Aliran views with deep concern the furore sparked by research group Asli’s recent findings on bumiputra equity ownership which led to the unfortunate but principled resignation of its research director, Dr Lim Teck Ghee. The episode touches on important questions of freedom of inquiry and of expression that are the cornerstones of any research that values high standards of investigation, intellectual rigour and integrity.
Policy research concerns many Malaysians particularly when it involves important national issues such as the New Economic Policy, which affects the political, economic and social life of the nation and its people. It is of vital importance that the methodology applied in seeking answers and establishing the truth is open and transparent for the findings to have legitimacy and public confidence.
Deputy Prime Minister Najib Razak’s warning to Malaysians who question the validity of the official data fuels suspicion that something is amiss. Any data that cannot come under public scrutiny loses validity and credibility. It makes a mockery of the government’s oft-professed commitment to transparency and accountability if basic questions about how the government arrived at its own figure – 18.9 per cent – are not answered. For him to hope that such data will be accepted and not be questioned by anyone smacks of authoritarianism. How are we expected to create a thinking society when people are not allowed to think and question for themselves?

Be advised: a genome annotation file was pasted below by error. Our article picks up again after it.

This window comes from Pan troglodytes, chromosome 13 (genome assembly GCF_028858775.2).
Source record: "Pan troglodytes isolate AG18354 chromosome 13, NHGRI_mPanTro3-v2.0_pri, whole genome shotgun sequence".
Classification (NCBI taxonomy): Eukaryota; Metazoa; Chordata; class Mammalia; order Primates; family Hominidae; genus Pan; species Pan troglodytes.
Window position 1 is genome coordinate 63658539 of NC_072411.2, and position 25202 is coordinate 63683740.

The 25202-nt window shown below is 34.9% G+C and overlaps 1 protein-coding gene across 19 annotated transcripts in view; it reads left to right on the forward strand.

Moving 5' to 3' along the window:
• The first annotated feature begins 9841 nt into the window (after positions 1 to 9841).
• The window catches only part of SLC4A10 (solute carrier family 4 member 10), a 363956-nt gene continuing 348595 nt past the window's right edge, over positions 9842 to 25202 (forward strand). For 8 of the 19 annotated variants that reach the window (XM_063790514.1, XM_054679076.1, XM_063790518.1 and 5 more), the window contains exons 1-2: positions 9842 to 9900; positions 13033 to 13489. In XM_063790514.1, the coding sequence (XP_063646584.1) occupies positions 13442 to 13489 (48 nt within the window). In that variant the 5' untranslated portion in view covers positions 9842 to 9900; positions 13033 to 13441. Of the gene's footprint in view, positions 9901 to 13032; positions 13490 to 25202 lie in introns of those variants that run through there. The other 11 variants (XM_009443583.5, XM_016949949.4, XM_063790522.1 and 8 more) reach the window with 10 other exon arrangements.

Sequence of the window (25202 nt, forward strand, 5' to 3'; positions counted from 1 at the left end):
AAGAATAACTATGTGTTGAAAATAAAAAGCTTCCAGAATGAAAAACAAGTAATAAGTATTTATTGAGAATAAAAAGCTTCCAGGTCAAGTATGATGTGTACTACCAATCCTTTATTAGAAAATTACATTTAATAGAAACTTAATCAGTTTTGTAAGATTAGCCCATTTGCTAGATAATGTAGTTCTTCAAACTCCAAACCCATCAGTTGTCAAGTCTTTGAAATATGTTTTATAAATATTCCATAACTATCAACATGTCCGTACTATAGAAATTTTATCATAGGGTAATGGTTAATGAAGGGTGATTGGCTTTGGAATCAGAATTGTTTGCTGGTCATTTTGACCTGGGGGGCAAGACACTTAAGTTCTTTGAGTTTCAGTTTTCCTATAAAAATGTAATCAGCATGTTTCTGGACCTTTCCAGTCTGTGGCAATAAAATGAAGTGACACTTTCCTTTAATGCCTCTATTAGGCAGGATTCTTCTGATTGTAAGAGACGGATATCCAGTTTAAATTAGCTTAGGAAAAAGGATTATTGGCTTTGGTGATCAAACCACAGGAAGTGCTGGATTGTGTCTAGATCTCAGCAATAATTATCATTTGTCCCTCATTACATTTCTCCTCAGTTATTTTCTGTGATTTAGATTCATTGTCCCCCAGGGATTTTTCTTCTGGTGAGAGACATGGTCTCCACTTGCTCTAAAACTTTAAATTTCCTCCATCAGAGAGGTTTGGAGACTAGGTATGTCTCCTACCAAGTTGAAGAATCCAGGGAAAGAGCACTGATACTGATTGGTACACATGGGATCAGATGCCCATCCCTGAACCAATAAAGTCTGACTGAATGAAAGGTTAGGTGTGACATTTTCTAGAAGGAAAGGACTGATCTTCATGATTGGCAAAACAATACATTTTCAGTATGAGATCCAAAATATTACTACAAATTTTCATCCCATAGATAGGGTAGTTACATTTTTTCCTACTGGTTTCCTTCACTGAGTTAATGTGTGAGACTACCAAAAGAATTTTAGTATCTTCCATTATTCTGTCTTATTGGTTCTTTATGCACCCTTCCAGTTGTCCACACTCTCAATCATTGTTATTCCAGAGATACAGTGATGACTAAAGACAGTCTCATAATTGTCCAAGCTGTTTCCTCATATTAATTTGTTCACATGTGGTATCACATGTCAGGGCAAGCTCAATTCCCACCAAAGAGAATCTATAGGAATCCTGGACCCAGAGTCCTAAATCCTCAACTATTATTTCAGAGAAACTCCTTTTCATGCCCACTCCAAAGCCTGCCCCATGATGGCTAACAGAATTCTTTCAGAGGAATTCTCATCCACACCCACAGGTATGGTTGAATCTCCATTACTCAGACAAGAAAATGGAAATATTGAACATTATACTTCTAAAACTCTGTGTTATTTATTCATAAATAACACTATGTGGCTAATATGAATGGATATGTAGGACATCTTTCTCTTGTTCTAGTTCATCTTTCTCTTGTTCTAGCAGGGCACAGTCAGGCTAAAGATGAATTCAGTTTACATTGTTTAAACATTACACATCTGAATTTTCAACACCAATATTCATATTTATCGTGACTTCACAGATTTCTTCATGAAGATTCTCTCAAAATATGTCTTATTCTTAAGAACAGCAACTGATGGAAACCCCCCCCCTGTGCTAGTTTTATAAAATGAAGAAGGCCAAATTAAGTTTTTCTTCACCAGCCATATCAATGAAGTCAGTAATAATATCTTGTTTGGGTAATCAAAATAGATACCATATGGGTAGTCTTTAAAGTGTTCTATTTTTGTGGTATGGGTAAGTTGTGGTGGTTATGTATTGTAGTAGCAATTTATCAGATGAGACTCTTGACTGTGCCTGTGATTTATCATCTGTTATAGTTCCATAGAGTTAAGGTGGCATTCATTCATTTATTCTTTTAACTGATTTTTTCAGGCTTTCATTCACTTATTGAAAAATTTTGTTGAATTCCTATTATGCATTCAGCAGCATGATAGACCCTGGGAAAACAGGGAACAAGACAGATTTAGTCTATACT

Putting a stop to discussions and dialogue on the pretext that it is a ‘sensitive’ or ‘seditious’ issue suggests that the government is unable to defend its figures and stand by them. Besides, the tired, worn-out seditious argument doesn’t hold water in this day and age. Even if there is a possibility of confusion arising from conflicting figures, it should not lead to name-calling, labelling or ‘rubbishing’ of the other side’s research findings. The government should have responded by providing convincing arguments backed by facts, figures, and an academically acceptable methodology. This is the mark of a society that is rational, scientific and democratic as envisaged in the much-touted Vision 2020.
Finally, it is important that the truth emerges from this public debate and dispute. There has been concern that many segments of Malaysian society have been left out from the mainstream of development even after 35 years of the NEP. Concerned Malaysians want to be reassured that any national policy aimed at improving the welfare of the people will benefit those who need help most, especially the powerless, the poor, the dispossessed and the disadvantaged.
Aliran Executive Committee
13 October 2006